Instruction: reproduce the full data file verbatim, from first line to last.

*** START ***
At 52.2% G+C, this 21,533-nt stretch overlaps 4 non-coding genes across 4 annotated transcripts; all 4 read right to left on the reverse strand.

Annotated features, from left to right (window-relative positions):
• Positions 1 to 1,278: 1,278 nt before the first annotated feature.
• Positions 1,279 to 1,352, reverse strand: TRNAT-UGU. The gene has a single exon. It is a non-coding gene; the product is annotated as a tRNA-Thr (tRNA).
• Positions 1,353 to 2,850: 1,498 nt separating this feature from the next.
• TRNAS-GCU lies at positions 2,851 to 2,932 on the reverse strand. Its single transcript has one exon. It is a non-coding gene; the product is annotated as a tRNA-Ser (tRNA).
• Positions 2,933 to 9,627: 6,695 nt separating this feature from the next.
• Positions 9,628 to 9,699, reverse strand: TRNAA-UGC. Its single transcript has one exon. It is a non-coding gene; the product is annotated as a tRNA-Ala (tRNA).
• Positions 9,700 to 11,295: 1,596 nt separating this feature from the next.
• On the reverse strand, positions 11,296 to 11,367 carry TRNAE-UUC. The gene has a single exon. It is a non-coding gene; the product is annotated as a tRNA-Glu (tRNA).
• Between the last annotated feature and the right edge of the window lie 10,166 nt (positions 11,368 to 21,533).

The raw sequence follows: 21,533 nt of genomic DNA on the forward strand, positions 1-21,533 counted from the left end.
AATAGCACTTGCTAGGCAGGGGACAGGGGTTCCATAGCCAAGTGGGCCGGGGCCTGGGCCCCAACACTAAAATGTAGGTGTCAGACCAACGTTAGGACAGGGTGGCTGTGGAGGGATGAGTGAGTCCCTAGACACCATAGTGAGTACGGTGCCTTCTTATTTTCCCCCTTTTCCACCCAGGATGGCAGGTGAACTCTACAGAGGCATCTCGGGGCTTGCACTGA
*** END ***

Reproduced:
At 52.2% G+C, this 21,533-nt stretch overlaps 4 non-coding genes across 4 annotated transcripts; all 4 read right to left on the reverse strand.

Annotated features, from left to right (window-relative positions):
• Positions 1 to 1,278: 1,278 nt before the first annotated feature.
• Positions 1,279 to 1,352, reverse strand: TRNAT-UGU. The gene has a single exon. It is a non-coding gene; the product is annotated as a tRNA-Thr (tRNA).
• Positions 1,353 to 2,850: 1,498 nt separating this feature from the next.
• TRNAS-GCU lies at positions 2,851 to 2,932 on the reverse strand. Its single transcript has one exon. It is a non-coding gene; the product is annotated as a tRNA-Ser (tRNA).
• Positions 2,933 to 9,627: 6,695 nt separating this feature from the next.
• Positions 9,628 to 9,699, reverse strand: TRNAA-UGC. Its single transcript has one exon. It is a non-coding gene; the product is annotated as a tRNA-Ala (tRNA).
• Positions 9,700 to 11,295: 1,596 nt separating this feature from the next.
• On the reverse strand, positions 11,296 to 11,367 carry TRNAE-UUC. The gene has a single exon. It is a non-coding gene; the product is annotated as a tRNA-Glu (tRNA).
• Between the last annotated feature and the right edge of the window lie 10,166 nt (positions 11,368 to 21,533).

The raw sequence follows: 21,533 nt of genomic DNA on the forward strand, positions 1-21,533 counted from the left end.
AATAGCACTTGCTAGGCAGGGGACAGGGGTTCCATAGCCAAGTGGGCCGGGGCCTGGGCCCCAACACTAAAATGTAGGTGTCAGACCAACGTTAGGACAGGGTGGCTGTGGAGGGATGAGTGAGTCCCTAGACACCATAGTGAGTACGGTGCCTTCTTATTTTCCCCCTTTTCCACCCAGGATGGCAGGTGAACTCTACAGAGGCATCTCGGGGCTTGCACTGA